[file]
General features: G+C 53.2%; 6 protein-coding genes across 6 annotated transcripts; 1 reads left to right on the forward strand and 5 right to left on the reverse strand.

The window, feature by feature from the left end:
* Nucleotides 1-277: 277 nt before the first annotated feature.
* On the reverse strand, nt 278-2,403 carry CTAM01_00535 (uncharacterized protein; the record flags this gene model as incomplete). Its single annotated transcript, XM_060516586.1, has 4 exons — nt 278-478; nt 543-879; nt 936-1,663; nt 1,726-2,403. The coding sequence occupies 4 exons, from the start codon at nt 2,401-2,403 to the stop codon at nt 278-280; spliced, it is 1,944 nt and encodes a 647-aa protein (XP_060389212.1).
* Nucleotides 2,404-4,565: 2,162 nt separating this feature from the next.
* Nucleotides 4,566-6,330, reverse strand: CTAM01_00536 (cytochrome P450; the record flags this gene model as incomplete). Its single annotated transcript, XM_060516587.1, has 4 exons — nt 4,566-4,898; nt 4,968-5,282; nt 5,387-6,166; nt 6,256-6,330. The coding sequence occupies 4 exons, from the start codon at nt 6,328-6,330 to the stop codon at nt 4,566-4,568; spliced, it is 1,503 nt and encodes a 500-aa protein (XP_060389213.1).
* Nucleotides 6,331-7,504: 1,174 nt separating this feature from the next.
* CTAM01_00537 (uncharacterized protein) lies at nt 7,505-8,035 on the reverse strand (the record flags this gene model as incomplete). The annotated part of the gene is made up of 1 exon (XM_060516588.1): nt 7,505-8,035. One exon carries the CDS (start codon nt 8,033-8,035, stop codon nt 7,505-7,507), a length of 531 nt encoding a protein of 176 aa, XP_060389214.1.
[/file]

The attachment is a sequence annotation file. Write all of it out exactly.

General features: G+C 53.2%; 6 protein-coding genes across 6 annotated transcripts; 1 reads left to right on the forward strand and 5 right to left on the reverse strand.

The window, feature by feature from the left end:
* Nucleotides 1-277: 277 nt before the first annotated feature.
* On the reverse strand, nt 278-2,403 carry CTAM01_00535 (uncharacterized protein; the record flags this gene model as incomplete). Its single annotated transcript, XM_060516586.1, has 4 exons — nt 278-478; nt 543-879; nt 936-1,663; nt 1,726-2,403. The coding sequence occupies 4 exons, from the start codon at nt 2,401-2,403 to the stop codon at nt 278-280; spliced, it is 1,944 nt and encodes a 647-aa protein (XP_060389212.1).
* Nucleotides 2,404-4,565: 2,162 nt separating this feature from the next.
* Nucleotides 4,566-6,330, reverse strand: CTAM01_00536 (cytochrome P450; the record flags this gene model as incomplete). Its single annotated transcript, XM_060516587.1, has 4 exons — nt 4,566-4,898; nt 4,968-5,282; nt 5,387-6,166; nt 6,256-6,330. The coding sequence occupies 4 exons, from the start codon at nt 6,328-6,330 to the stop codon at nt 4,566-4,568; spliced, it is 1,503 nt and encodes a 500-aa protein (XP_060389213.1).
* Nucleotides 6,331-7,504: 1,174 nt separating this feature from the next.
* CTAM01_00537 (uncharacterized protein) lies at nt 7,505-8,035 on the reverse strand (the record flags this gene model as incomplete). The annotated part of the gene is made up of 1 exon (XM_060516588.1): nt 7,505-8,035. One exon carries the CDS (start codon nt 8,033-8,035, stop codon nt 7,505-7,507), a length of 531 nt encoding a protein of 176 aa, XP_060389214.1.